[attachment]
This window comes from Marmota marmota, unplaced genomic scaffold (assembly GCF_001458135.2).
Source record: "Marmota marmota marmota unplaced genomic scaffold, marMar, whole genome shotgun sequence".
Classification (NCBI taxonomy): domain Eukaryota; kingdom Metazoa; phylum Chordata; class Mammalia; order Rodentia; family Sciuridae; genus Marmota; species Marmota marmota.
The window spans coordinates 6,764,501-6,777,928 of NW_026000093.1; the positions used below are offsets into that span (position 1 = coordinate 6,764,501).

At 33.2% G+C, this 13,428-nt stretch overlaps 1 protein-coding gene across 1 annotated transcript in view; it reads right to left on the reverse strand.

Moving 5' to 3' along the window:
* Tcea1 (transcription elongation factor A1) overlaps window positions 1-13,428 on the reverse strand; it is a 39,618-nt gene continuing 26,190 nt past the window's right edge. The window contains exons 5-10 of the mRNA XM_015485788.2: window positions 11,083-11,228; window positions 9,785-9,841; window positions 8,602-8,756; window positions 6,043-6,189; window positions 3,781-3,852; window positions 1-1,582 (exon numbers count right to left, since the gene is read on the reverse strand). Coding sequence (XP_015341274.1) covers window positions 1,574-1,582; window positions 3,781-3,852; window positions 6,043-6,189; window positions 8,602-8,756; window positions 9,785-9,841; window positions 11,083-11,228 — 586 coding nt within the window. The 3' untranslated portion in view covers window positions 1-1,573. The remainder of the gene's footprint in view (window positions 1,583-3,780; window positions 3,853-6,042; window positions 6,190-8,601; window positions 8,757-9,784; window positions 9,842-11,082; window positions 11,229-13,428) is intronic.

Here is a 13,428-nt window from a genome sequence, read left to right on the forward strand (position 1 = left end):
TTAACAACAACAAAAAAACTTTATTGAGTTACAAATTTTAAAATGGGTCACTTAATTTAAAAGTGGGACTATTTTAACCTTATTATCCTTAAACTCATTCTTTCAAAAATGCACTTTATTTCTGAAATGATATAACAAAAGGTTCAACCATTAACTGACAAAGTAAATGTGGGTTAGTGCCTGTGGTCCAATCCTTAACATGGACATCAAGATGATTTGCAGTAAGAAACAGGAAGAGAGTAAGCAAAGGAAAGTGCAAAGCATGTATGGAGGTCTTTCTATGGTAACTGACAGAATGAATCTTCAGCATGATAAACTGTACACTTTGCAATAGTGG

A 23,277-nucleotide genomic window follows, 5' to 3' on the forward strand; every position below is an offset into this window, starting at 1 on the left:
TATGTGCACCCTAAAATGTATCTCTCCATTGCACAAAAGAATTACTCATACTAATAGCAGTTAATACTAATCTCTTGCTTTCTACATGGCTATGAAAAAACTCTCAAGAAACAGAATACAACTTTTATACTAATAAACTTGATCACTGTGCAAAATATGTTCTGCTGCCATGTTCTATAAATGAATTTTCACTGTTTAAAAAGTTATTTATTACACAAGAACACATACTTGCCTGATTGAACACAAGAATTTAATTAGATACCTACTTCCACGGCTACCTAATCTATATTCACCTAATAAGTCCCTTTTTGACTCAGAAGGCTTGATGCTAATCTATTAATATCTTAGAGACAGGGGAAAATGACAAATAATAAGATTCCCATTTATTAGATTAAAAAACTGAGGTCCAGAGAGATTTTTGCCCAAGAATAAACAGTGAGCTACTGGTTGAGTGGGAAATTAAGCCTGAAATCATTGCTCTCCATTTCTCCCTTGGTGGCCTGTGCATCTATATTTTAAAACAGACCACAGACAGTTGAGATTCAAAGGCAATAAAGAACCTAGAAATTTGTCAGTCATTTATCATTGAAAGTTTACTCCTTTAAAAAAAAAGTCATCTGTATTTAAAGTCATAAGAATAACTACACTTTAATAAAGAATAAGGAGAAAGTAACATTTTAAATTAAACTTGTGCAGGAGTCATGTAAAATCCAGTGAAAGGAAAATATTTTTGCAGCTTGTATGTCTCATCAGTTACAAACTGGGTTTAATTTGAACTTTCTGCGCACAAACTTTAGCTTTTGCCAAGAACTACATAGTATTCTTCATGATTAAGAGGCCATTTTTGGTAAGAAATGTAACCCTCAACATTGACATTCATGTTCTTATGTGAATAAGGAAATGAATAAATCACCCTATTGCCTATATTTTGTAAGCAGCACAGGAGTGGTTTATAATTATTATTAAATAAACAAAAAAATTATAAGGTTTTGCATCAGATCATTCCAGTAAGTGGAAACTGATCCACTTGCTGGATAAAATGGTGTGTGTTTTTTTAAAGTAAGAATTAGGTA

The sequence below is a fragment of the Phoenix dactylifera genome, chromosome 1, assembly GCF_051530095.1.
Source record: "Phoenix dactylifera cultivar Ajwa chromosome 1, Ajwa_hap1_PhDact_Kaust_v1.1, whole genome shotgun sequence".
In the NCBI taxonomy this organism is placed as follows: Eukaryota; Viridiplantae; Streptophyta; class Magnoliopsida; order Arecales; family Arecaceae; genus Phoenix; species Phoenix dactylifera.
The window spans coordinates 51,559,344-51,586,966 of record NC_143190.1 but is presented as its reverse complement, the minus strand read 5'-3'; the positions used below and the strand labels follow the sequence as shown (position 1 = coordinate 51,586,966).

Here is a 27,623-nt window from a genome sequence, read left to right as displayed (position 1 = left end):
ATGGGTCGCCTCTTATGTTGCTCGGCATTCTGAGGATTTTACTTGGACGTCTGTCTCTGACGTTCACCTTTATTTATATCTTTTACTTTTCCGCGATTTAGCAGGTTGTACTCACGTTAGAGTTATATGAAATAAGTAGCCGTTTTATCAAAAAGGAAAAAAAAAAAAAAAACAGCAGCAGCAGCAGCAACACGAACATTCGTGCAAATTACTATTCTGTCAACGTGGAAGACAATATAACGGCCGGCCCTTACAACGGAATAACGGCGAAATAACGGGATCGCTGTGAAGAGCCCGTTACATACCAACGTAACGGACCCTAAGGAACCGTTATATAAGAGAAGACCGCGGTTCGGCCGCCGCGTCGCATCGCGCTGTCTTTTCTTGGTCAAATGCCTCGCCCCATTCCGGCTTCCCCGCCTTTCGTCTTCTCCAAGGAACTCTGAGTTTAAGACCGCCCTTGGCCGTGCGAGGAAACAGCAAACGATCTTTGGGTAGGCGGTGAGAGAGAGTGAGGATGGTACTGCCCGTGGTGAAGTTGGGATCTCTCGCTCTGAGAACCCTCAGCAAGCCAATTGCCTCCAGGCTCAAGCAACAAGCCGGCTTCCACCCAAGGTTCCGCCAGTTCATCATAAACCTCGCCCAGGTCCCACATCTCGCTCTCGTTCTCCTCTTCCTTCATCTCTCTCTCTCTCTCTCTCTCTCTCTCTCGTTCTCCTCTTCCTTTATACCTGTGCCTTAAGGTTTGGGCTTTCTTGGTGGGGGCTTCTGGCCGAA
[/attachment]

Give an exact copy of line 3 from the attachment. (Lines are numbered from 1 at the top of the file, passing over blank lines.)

Classification (NCBI taxonomy): domain Eukaryota; kingdom Metazoa; phylum Chordata; class Mammalia; order Rodentia; family Sciuridae; genus Marmota; species Marmota marmota.